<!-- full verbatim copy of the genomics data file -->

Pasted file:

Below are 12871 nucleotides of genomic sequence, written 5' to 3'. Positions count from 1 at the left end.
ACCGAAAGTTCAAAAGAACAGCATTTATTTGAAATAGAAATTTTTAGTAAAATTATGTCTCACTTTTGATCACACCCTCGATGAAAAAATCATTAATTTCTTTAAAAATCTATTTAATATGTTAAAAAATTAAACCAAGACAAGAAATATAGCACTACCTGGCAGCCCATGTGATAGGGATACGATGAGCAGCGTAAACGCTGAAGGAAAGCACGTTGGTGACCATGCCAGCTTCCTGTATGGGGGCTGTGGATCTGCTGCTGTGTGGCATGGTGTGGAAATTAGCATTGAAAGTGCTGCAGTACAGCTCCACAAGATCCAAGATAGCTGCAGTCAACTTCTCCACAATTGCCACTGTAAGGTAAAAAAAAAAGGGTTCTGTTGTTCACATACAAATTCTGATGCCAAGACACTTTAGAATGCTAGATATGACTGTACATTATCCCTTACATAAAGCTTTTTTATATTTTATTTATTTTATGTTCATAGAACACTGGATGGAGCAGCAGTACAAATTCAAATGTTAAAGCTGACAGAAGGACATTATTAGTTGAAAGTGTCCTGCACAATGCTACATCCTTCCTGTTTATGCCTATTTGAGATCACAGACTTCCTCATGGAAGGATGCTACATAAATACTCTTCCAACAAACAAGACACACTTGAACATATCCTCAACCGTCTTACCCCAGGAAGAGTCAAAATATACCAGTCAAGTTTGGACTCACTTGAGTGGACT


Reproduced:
Below are 12871 nucleotides of genomic sequence, written 5' to 3'. Positions count from 1 at the left end.
ACCGAAAGTTCAAAAGAACAGCATTTATTTGAAATAGAAATTTTTAGTAAAATTATGTCTCACTTTTGATCACACCCTCGATGAAAAAATCATTAATTTCTTTAAAAATCTATTTAATATGTTAAAAAATTAAACCAAGACAAGAAATATAGCACTACCTGGCAGCCCATGTGATAGGGATACGATGAGCAGCGTAAACGCTGAAGGAAAGCACGTTGGTGACCATGCCAGCTTCCTGTATGGGGGCTGTGGATCTGCTGCTGTGTGGCATGGTGTGGAAATTAGCATTGAAAGTGCTGCAGTACAGCTCCACAAGATCCAAGATAGCTGCAGTCAACTTCTCCACAATTGCCACTGTAAGGTAAAAAAAAAAGGGTTCTGTTGTTCACATACAAATTCTGATGCCAAGACACTTTAGAATGCTAGATATGACTGTACATTATCCCTTACATAAAGCTTTTTTATATTTTATTTATTTTATGTTCATAGAACACTGGATGGAGCAGCAGTACAAATTCAAATGTTAAAGCTGACAGAAGGACATTATTAGTTGAAAGTGTCCTGCACAATGCTACATCCTTCCTGTTTATGCCTATTTGAGATCACAGACTTCCTCATGGAAGGATGCTACATAAATACTCTTCCAACAAACAAGACACACTTGAACATATCCTCAACCGTCTTACCCCAGGAAGAGTCAAAATATACCAGTCAAGTTTGGACTCACTTGAGTGGACT